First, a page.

What I argue is different about African politics and societies are the very reasons that such poor leaders come to power in the first place. In the analysis of this phenomenon one cannot ignore colonial and neo-colonial interventions, including the arming of our continent as the Cold War was played out on our soil. History is important, and history is biased.

While reading what the guys over at Conserva-Tory Commentary have to say, I can’t help wondering why they are so hung up on US and European political models. It surprises me greatly to see that their ideal political scenario in SA would be that of the UK. Wayne writes:

“It would also aid in gradually normalising local politics on a non-racial level, such that the local political makeup would begin to mirror foreign ones in the general split between the two major political parties acting as the left wing and right wing respectively of the local political spectrum.”

Does (South) Africa not have anything to offer? Do you see no difference in either the social history of our country/continent or how society is structured in Africa to that of the UK and the US?

Western-style politics has shown to be, and always will be, extremely difficult to implement in Africa. This is why I believe the seemingly inconsistent policies of the DA, as pointed out by Murray, are not so much a function of an uncertain positioning on the political spectrum, but a realisation that pure liberalism (or pure anything, for that matter) does not work in our unique country. These may have worked during apartheid, but these ideologies were missing one key ingredient – democracy. Now that things have moved on, Tony Leon and the other “traditionally white” parties fail to understand how African politics is different. Andrew suggested that me may be too sophisticated; I say no, just too Eurocentric.

As much as I dislike Thabo Mbeki’s constant reference to the struggle against apartheid and to African history, it has a distinctive purpose. Following the tradition of many great African scholars like Cheikh Anta Diop, V.Y Mudimbe and Kwame Anthony Appiah, his aim is to recreate a social history of Africa as told by Africans. The logic is that what stems from this is a politics that serves the people it describes. This is why he appeals. He has created a space in which African politics can create itself.

There are two reasons why political commentators in Africa constantly refer to Western philosophies and political models: firstly, these principles are portrayed as universal truths that apply to all societies; and secondly, alternative (in this case African) philosophies are that much harder to come by. There is plenty of scholarship to draw from but you have to actively seek it out. An alternative to this very theoretical approach is to just open your eyes to politics in Africa; to see who is winning what and why.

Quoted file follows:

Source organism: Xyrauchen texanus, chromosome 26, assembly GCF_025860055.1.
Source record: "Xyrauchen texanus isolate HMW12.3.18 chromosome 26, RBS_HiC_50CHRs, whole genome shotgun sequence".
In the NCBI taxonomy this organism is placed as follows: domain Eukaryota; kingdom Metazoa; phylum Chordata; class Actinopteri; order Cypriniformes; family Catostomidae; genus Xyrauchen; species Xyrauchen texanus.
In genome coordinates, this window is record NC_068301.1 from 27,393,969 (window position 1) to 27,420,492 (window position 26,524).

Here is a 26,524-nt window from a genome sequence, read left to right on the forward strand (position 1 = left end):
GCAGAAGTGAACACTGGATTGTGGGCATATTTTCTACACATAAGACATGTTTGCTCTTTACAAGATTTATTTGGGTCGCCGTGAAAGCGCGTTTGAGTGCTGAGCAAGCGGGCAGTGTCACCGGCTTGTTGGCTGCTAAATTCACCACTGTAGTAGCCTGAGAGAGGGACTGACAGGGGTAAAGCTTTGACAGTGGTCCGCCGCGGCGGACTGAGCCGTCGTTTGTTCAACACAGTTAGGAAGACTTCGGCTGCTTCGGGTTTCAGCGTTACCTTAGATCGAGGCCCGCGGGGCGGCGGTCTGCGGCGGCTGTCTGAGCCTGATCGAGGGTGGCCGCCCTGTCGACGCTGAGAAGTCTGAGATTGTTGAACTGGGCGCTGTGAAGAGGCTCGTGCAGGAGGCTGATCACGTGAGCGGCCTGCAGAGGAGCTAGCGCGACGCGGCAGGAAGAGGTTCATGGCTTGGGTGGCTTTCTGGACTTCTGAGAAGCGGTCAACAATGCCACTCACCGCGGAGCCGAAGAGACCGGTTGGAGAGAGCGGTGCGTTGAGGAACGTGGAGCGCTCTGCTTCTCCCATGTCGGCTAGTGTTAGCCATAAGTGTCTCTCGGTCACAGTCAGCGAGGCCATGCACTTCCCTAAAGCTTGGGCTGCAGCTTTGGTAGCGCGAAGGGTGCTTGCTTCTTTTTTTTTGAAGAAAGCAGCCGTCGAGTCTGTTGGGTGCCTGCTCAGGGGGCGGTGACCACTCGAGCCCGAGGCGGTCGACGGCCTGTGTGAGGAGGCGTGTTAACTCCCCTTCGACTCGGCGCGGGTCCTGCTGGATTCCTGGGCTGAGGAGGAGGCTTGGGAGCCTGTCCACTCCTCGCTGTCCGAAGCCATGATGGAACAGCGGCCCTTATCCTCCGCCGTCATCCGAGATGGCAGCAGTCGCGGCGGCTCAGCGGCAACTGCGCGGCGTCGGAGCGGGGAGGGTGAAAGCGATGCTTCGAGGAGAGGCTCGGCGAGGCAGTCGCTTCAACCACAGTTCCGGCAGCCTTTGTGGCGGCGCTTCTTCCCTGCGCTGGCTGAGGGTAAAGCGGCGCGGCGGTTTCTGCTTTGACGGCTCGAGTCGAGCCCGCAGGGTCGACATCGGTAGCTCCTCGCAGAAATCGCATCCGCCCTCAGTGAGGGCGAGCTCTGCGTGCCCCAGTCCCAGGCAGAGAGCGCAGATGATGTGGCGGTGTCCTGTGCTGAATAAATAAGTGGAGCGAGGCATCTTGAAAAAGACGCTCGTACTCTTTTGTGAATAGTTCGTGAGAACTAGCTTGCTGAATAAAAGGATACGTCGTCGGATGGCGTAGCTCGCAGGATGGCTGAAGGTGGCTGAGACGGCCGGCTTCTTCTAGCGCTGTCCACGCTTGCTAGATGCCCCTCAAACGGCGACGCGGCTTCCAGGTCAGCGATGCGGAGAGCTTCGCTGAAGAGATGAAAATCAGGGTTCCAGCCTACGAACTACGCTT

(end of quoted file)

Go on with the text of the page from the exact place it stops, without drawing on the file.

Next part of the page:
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As for Laurence suggesting that the Tories are more likely to field the first black PM: come on, give us a break! These are the people who rely on racist Britain (yes, it does exist – in a big way) for their votes, and who would send foreign immigrants back to their concentration camp in Calais if they had half a chance. Just take a look at the lily white Shadow Cabinet versus the present Cabinet with two black ministers. Get real.

March 17, 2004

Oops. Just discovered that I was using the same template as Way South and Darkie's Place - that'll never do. So...I changed the colours. Hope you like it!

Was just chatting to two Zimbo's who were explaining how they really enjoy it when things in the UK don't work. Like when there is a power failure, everyone here goes bezerk; they just sit back, enjoy and think of home. Oh, what it is to live in Africa...

March 16, 2004

Jacob Zuma is going to seriously regret this little episode. When the opposition is playing on the public's fear of a one-party African state and a number of the opposition explicitly claim to hold Christian moral values, saying:"the ANC will rule South Africa until Jesus comes back" is not the brightest election slogan. Joe Seremane seems to to be the first to lay into him for the comment, but no doubt the ACDP will have a word or two to say.

In response to a post by Andrew at Southern Cross: I’ve also noticed a harsh anti-DA sentiment amongst white South Africans and a leaning towards the Independent Democrats and have a couple of thoughts on the reasons for this.